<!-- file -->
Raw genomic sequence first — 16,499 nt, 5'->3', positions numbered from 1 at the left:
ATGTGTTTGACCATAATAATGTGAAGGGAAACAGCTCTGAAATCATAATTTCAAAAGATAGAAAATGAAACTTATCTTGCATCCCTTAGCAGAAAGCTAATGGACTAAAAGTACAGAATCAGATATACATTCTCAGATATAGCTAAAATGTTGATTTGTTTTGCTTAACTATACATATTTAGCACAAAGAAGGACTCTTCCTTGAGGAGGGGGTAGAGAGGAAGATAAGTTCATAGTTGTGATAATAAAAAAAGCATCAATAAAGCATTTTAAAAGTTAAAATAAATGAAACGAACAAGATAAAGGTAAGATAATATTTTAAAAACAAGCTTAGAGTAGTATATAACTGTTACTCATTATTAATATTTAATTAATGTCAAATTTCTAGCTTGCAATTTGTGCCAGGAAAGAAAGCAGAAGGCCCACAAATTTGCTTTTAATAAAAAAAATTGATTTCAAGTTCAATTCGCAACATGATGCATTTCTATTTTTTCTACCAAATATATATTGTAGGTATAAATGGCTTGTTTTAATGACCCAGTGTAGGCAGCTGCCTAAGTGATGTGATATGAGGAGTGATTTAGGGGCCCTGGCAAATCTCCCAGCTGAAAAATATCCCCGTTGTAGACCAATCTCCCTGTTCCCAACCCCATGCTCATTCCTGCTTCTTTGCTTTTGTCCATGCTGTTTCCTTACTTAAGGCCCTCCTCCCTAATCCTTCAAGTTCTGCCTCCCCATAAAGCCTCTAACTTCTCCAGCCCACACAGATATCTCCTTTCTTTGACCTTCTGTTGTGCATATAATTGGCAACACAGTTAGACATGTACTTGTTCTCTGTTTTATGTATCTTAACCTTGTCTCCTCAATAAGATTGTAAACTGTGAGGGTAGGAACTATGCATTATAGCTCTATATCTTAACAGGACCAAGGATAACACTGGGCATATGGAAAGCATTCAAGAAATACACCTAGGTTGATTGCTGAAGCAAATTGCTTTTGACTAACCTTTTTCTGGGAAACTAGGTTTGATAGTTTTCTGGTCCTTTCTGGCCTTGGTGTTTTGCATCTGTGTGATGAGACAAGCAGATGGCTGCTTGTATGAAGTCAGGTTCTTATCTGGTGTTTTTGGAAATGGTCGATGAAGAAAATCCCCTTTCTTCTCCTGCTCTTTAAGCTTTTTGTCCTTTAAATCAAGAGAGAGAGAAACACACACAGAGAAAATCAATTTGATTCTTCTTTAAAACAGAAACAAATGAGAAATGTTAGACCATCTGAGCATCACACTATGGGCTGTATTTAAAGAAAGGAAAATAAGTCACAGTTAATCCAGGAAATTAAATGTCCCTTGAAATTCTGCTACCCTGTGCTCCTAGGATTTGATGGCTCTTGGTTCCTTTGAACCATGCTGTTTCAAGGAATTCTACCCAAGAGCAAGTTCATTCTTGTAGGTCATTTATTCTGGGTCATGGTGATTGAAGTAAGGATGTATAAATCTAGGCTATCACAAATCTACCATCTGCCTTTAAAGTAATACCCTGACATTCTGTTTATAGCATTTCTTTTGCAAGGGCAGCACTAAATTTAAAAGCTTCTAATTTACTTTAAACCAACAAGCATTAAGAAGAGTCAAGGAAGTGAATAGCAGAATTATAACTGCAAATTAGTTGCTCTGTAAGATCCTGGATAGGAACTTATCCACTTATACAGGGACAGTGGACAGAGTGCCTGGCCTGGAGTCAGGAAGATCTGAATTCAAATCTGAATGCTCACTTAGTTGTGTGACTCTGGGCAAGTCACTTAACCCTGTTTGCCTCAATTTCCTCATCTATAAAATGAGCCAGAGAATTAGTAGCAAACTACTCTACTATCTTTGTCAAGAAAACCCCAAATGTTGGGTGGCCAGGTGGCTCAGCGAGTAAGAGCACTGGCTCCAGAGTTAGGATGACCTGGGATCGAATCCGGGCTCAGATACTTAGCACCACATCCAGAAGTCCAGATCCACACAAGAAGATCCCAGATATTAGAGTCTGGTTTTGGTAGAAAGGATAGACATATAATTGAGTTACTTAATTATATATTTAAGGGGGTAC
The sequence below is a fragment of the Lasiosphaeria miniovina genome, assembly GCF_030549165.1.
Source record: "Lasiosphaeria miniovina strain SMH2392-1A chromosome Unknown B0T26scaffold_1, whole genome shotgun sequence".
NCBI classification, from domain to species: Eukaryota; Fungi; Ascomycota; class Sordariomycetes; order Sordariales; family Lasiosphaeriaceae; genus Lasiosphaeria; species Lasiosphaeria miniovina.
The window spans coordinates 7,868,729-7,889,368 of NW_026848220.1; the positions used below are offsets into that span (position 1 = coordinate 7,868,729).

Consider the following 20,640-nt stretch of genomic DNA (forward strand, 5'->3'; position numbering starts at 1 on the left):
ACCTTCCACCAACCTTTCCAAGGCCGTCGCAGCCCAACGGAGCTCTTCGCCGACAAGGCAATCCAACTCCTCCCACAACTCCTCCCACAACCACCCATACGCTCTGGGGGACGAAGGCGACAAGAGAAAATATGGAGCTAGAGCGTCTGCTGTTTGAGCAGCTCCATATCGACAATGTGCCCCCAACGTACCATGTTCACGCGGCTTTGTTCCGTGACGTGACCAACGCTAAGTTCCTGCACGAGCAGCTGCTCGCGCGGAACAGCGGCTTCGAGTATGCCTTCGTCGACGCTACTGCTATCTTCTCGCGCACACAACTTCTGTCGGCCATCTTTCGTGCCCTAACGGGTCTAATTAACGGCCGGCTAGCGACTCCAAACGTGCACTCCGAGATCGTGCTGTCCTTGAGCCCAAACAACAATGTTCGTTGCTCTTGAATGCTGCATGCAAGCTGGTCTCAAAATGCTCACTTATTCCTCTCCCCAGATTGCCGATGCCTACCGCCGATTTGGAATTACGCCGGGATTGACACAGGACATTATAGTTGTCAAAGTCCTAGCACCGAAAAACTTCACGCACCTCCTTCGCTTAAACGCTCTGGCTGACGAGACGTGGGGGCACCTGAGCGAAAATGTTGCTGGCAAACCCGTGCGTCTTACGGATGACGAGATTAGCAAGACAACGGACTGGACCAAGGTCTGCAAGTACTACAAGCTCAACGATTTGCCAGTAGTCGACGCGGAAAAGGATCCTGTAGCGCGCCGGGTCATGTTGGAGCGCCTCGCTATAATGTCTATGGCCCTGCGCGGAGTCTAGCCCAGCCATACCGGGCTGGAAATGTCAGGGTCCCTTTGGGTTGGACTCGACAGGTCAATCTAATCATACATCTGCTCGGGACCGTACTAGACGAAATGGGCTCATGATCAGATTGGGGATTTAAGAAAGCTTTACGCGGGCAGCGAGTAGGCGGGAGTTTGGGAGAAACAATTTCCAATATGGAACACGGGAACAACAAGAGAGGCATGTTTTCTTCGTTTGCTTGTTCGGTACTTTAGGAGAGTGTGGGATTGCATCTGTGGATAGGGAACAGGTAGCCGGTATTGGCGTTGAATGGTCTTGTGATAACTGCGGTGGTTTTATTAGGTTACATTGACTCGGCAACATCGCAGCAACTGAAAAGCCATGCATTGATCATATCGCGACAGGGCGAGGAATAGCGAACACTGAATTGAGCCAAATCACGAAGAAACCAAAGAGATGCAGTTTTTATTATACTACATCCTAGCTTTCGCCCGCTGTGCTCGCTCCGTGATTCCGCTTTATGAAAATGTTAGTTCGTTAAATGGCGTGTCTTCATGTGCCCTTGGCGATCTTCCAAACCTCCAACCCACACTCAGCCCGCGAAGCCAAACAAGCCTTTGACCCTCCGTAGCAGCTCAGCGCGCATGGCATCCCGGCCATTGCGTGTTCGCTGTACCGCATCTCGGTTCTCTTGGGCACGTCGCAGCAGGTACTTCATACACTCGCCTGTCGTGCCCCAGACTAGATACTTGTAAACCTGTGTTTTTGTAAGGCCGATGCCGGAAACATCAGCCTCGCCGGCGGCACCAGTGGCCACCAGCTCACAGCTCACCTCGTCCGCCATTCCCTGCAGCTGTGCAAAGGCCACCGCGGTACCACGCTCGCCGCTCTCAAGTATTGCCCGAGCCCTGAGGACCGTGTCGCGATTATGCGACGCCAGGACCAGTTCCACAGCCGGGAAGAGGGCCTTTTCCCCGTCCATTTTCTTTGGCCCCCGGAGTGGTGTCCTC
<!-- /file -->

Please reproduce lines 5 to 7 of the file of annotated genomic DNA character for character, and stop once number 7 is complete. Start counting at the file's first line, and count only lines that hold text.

NCBI classification, from domain to species: Eukaryota; Fungi; Ascomycota; class Sordariomycetes; order Sordariales; family Lasiosphaeriaceae; genus Lasiosphaeria; species Lasiosphaeria miniovina.
The window spans coordinates 7,868,729-7,889,368 of NW_026848220.1; the positions used below are offsets into that span (position 1 = coordinate 7,868,729).

Consider the following 20,640-nt stretch of genomic DNA (forward strand, 5'->3'; position numbering starts at 1 on the left):